Study design and subjects
The ScenoProt intervention study, conducted at the University of Helsinki, included 20- to 69-year-old healthy adult participants. Their body mass index (BMI) ranged between 18.5 and 35.0 kg/m2, and they volunteered to follow any of the three diets for the 12-week controlled trial in a parallel design. We recruited participants through newspaper advertisements, social media, and the university´s mailing lists. Exclusion criteria were fasting plasma glucose > 6.9 mmol/l and total cholesterol > 6.5 mmol/l, use of medication for diabetes or hypercholesterolemia, disorders of the intestinal or endocrine systems or of lipid metabolism, renal, or liver diseases, eating disorder, any malignant illness within the past five years, recent use of antibiotics (during the last three months), food allergies, extreme sports, smoking, and current pregnancy or lactation. Participant enrolment is shown in Fig. 1.
The screening was implemented from December 2016 to the beginning of March 2017, and the intervention periods began between January and March 2017. Altogether, 146 participants passed the screening and were stratified by sex and age and randomly allocated (allocation ratio 1:1:1) by the study PI to one of the three diet groups: ANIMAL, an animal-source protein diet representing an average Finnish diet and containing 70% animal- and 30% plant-source protein; 50/50, containing equal amounts of animal- and plant-source proteins; and PLANT, a plant-source protein diet containing 30% animal- and 70% plant-source protein. Participants were unaware of their diet group until they had completed baseline measures, after which their diet group was introduced using a colour code for each diet. The colour codes were used throughout the study. Participants were advised to discontinue use of dietary supplements and herbal or other natural remedies 2 weeks prior to the intervention period. Power calculation and sample size estimation of this research has been described in detail elsewhere [23, 24]. No power calculations regarding vitamin or mineral intakes or their biomarkers presented in this paper were carried out.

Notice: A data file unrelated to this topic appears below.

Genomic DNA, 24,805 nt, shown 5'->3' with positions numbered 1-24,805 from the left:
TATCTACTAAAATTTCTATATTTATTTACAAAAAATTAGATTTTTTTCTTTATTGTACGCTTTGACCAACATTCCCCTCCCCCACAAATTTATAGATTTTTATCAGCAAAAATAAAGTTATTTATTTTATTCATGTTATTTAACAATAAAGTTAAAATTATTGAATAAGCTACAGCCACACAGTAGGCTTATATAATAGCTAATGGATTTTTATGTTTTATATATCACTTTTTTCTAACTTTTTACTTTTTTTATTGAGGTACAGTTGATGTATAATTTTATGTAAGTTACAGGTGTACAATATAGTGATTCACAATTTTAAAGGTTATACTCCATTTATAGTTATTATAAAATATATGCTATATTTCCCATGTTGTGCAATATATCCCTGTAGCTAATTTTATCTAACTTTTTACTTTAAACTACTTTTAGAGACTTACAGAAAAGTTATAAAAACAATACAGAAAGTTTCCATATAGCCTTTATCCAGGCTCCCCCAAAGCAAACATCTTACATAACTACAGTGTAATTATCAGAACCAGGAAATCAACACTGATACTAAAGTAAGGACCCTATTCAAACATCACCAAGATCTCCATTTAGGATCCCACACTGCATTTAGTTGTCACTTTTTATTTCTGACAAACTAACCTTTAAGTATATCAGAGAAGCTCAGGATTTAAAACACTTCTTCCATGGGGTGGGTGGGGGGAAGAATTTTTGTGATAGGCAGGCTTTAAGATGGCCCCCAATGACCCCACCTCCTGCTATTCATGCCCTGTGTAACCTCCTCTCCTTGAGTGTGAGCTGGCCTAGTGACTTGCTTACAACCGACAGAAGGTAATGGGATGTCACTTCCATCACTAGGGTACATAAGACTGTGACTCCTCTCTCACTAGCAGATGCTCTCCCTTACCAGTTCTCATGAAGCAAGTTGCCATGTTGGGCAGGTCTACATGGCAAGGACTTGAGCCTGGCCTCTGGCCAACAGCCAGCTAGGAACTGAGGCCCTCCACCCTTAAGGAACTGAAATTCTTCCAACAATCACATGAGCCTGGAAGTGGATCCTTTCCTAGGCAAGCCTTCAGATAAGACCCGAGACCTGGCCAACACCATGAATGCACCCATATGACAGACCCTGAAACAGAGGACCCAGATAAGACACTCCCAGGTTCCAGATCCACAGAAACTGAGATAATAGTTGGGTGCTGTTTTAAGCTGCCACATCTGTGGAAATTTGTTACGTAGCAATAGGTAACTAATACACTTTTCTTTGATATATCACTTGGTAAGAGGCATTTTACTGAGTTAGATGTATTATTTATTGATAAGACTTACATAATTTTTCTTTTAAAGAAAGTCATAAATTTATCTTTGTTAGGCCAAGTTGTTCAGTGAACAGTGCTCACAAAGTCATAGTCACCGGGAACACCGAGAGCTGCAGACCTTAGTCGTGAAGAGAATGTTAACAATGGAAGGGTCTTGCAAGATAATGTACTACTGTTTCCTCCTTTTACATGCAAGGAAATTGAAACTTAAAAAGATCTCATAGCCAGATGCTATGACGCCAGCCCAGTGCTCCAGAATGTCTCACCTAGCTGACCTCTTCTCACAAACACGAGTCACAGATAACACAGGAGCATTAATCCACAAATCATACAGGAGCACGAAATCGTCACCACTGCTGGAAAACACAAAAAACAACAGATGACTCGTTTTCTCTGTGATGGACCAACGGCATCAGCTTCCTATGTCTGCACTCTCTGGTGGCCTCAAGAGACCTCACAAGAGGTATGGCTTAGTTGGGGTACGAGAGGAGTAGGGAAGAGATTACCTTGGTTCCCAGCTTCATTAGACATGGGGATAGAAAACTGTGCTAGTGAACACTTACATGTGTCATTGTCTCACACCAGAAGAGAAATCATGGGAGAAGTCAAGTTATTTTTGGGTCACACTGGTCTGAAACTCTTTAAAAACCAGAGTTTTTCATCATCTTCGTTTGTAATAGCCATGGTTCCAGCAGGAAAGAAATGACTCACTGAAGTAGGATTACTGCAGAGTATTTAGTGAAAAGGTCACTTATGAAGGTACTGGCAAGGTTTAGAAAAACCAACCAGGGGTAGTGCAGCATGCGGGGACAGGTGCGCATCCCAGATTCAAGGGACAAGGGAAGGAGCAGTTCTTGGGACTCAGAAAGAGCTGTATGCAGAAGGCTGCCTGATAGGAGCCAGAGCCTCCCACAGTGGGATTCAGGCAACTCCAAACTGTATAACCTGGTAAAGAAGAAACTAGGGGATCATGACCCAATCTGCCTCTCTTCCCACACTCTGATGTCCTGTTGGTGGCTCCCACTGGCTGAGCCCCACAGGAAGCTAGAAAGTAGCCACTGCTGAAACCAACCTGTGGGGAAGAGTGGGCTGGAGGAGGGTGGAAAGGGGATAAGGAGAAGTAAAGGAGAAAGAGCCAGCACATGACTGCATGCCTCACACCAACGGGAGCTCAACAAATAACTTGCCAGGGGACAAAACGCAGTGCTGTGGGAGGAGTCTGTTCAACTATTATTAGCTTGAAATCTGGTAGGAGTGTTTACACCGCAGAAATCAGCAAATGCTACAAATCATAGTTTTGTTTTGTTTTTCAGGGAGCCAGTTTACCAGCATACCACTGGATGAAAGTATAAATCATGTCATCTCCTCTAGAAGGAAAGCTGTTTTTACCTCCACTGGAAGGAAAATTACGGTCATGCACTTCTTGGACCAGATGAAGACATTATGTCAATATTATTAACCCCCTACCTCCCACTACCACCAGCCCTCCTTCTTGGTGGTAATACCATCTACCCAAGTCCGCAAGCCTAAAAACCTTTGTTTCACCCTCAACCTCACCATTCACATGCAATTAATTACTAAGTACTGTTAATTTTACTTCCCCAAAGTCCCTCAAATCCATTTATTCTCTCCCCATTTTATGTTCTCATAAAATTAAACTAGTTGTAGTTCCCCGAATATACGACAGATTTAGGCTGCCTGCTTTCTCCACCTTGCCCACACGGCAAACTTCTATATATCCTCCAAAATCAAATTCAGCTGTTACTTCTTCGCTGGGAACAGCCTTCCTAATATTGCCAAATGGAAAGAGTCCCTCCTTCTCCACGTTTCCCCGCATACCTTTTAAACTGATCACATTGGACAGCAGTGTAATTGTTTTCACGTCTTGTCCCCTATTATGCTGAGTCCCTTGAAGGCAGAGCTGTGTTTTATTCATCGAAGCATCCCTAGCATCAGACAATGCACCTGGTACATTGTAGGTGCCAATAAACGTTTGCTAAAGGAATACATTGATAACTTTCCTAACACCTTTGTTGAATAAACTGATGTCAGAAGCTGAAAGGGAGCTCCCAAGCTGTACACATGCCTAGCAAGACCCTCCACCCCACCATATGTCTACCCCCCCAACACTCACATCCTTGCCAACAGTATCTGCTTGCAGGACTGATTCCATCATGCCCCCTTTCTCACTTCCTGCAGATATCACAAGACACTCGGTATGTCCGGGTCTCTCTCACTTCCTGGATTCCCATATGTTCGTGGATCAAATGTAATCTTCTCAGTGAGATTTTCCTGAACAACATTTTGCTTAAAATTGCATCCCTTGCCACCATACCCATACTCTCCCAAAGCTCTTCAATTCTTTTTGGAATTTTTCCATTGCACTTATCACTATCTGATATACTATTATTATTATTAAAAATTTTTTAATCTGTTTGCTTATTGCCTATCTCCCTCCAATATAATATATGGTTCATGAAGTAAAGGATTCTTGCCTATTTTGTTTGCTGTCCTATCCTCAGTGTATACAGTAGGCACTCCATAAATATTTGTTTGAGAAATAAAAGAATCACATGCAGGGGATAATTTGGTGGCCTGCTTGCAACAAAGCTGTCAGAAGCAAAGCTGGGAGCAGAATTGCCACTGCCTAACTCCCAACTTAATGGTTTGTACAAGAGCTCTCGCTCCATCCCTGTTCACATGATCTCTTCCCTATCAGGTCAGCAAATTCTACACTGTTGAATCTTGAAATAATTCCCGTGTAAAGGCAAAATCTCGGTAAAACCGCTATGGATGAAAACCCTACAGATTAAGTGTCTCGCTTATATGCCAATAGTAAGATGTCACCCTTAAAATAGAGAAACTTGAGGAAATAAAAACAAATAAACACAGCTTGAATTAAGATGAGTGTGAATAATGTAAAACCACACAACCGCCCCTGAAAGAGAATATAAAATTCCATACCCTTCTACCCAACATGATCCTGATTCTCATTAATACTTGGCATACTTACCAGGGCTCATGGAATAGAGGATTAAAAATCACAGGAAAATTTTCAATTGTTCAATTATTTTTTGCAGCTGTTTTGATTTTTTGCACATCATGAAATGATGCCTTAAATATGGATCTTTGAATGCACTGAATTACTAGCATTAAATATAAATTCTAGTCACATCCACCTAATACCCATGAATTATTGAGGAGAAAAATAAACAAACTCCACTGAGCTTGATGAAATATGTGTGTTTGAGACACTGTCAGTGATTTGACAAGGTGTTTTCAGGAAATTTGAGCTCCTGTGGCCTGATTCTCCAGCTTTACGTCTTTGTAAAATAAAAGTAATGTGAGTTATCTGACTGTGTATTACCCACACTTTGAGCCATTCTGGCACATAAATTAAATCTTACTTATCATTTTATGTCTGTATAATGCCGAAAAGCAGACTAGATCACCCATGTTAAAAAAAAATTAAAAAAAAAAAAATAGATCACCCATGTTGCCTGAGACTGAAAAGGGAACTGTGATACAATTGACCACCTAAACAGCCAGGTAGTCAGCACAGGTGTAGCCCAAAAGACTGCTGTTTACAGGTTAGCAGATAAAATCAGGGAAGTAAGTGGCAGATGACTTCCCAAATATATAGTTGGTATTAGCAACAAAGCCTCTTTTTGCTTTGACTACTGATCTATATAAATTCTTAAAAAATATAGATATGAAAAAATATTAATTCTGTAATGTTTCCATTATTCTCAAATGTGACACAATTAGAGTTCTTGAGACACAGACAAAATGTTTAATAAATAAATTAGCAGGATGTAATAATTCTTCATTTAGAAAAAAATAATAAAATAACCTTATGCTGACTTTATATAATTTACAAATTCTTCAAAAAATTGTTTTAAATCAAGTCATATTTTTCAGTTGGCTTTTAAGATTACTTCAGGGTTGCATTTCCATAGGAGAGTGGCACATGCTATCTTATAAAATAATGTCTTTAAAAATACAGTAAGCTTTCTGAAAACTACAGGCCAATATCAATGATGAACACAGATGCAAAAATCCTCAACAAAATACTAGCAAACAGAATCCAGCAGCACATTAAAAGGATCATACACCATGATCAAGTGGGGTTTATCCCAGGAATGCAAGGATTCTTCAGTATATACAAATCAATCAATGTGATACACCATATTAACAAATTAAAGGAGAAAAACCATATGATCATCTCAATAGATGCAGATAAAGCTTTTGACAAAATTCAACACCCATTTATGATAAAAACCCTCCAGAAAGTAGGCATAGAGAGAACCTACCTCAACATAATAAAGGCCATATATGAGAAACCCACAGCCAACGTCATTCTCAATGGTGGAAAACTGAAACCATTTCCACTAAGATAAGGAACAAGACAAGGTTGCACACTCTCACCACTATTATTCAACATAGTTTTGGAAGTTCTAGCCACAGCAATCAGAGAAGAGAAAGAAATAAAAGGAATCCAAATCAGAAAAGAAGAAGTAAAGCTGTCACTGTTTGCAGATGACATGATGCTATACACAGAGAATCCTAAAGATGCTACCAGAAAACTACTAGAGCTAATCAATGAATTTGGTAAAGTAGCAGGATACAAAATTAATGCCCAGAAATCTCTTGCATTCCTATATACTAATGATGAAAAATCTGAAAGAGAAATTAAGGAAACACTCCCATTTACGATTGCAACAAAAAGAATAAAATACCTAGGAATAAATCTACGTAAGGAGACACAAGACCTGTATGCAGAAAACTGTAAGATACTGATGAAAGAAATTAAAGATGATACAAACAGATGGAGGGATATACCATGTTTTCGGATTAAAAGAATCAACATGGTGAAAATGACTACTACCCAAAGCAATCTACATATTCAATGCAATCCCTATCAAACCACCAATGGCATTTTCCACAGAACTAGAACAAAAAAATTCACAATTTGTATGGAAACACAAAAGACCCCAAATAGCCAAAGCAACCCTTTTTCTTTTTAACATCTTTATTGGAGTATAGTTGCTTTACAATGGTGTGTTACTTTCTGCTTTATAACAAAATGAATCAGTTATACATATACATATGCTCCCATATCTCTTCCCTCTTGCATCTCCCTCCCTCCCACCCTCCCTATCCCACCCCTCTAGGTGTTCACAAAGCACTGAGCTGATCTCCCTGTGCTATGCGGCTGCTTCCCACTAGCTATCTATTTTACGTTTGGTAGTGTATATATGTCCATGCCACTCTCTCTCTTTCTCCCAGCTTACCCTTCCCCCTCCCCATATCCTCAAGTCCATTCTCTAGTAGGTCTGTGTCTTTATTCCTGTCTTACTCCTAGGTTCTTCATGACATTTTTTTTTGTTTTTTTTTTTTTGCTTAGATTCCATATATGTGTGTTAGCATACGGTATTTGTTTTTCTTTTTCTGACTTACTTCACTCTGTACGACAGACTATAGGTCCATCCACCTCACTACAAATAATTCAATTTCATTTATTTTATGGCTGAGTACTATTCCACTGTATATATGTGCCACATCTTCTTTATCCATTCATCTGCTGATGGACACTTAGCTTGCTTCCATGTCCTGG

The intervention diets and compliance have been described in detail elsewhere (23, 24). In short, the three diets were designed to contribute, on average, 17% of energy from protein. The amount of red meat, poultry, and dairy products differed among the diet groups, being highest in the ANIMAL group, whereas the amounts of eggs and fish were the same in each diet group. In the 50/50 and PLANT diets, red meat, poultry and dairy products were partially replaced with plant protein sources such as cereal products, vegetable dishes including peas, lentils, chickpeas, tofu, faba beans, nuts, almonds, seeds, and plant-based dairy substitutes (Table 1). The food items supplied by the study provided on average 80% of the daily energy intake in all diet groups . Participants were allowed to consume fruits, berries, dietary fats and oils, confectionery products, and other than plant-based dairy or vegetable substitute beverages as they usually did; they acquired these foods themselves.